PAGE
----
Chia: not just for pets anymore
For many people, the word “chia” brings to mind the terra cotta planter “pets” of the 1990s – spread moistened chia seeds over the planter, and in a couple of weeks your lamb, pig, puppy or even Abraham Lincoln will have a full head of green “hair.” These days, the big draw of chia seeds isn’t their ability to sprout quickly – it’s their many nutritional benefits.
“I’m a true believer in them,” said Diane Giuliani, a holistic nutrition and lifestyle coach who lives in Colfax. “I love what they provide nutritionally, and also I just really like the way they make me feel.”
The seeds are popping up in health food stores across the nation, including at Country Naturals in Auburn. Assistant manager, herbalist and consultant Julie Betteridge said she sees people buying the seeds more often, especially since they were featured in October on “The Dr. Oz Show” as one of the top five supplements people should be taking for better health.
“They’re a complete protein,” Betteridge explained. “So ounce per ounce, they’re actually really high in protein. They have vitamins and minerals in them, they’re very nutrient-dense and they’re really easy for people to use.”
Chia seeds can be sprinkled on a salad or into a smoothie, or incorporated as part of soups and porridges, as they’re often used as a thickening agent because the seeds form a gel when wet. Chia seeds are exceptionally good at retaining liquid – they can retain up to 10 times their weight in water. In fact, Giuliani advises people to eat chia seeds either in or with water, as they can leach moisture out of the system.
“A lot of raw food recipes will use them,”?Betteridge said. “They use them as a natural thickener, so they’ll mix them with water until it makes a gel, and then they can add that to some puddings that they’re making, or soups.”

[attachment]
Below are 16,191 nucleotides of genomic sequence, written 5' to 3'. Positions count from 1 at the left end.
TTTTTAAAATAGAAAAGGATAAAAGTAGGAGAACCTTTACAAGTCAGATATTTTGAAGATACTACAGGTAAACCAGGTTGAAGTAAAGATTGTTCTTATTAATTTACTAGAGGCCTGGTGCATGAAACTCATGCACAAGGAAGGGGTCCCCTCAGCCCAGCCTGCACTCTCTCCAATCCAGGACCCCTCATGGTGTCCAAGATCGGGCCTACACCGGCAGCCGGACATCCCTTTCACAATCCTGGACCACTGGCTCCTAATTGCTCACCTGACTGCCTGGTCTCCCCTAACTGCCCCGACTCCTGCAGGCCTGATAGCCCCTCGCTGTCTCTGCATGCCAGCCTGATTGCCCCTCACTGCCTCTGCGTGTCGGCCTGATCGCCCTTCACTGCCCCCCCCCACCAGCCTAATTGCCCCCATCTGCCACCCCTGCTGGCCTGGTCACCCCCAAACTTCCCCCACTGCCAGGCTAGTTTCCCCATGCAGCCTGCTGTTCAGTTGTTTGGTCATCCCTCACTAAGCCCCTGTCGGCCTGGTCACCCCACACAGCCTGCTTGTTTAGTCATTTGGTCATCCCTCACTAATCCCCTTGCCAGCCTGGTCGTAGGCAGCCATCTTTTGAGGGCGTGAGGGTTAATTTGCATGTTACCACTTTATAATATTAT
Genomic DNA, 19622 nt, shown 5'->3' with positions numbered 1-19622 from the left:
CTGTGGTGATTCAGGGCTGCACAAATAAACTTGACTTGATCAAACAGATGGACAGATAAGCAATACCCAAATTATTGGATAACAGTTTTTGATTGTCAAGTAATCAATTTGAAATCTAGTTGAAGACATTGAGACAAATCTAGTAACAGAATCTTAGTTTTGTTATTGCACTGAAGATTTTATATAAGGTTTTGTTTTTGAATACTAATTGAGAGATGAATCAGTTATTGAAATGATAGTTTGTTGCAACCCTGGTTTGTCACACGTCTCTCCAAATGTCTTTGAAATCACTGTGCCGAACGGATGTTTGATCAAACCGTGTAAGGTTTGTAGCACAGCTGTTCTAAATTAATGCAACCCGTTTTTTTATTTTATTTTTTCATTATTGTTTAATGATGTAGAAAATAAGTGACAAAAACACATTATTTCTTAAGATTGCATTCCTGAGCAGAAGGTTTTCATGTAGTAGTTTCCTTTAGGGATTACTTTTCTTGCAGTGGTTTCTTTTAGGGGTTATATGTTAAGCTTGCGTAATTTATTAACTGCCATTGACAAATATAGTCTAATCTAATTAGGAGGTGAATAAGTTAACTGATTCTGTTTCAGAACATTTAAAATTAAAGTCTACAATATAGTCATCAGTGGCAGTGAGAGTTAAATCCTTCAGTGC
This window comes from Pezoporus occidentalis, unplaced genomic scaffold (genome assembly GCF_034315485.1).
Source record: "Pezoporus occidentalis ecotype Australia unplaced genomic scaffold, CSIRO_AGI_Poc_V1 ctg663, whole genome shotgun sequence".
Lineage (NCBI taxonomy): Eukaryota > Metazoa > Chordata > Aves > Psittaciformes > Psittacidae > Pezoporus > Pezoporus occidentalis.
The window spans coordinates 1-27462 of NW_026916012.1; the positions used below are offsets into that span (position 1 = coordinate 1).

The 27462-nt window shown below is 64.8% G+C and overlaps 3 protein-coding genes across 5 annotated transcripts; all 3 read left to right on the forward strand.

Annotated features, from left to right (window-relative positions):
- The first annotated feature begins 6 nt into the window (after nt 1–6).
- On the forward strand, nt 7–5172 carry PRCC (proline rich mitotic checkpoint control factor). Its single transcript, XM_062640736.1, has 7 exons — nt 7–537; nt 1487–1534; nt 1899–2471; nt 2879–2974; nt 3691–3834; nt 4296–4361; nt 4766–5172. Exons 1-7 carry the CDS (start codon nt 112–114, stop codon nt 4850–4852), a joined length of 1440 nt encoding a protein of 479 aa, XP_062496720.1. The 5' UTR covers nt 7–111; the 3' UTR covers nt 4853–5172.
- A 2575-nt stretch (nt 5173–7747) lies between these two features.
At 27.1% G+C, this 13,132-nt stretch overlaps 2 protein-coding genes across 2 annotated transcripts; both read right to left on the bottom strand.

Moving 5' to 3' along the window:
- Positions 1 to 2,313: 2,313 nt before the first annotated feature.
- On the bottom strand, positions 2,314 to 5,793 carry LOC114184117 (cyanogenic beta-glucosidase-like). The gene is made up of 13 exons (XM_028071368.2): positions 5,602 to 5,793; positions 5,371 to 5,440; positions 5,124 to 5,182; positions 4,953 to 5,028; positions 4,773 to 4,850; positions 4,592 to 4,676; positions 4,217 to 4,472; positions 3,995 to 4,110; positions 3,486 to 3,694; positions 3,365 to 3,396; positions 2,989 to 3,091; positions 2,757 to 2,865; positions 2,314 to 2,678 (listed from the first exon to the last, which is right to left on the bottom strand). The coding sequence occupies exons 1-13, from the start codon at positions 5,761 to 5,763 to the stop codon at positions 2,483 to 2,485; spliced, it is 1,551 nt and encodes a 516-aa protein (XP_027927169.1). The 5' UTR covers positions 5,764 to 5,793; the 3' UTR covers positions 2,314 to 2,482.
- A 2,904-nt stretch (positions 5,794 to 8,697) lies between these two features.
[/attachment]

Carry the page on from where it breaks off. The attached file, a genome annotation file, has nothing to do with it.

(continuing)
People can cook with the seeds as well, such as in muffins or pancakes, although Betteridge advises that some of the therapeutic value is lost when the seeds are cooked.
While the seeds have almost no taste, Giuliani said, they’re packed full of nutrients. They contain more calcium than milk and are loaded with antioxidants, protein, omega-3 fatty acids and potassium. They also contain boron, which acts as a catalyst in the body’s absorption of calcium.
“They’re really filling,” she added, “so they can also end up leading to weight loss. And they’re very low in calories, too, so they can reduce cravings.”
Betteridge added that the seeds contain alpha lipoic acid, which helps support healthy brain and heart function.
Chia, or salvia hispanica, is in the mint family and is native to Mexico and Guatemala. According to “Ethnobotany of Chia, Salvia hispanica,” by Joseph Cahill of the University of California, Riverside, department of botany and plant sciences, chia “was an important staple Mesoamerican food and medicinal plant in pre-Columbian times.”
“The Mayans would grind them into flour and take them with them on long journeys as a food supplement,” Betteridge said.
A similar use exists today. Giuliani said chia seeds are a great thing to consume before traveling on airplanes, which can often lead to dehydration. Drinking a glass of water mixed with chia seeds can keep the body hydrated during flight, and is also great for athletes post-workout, she said.
“You just think of them as a food that is good for you,” Betteridge said. “So you should try to incorporate more of it in your diet on a daily basis, just like you would think of fruits and vegetables.”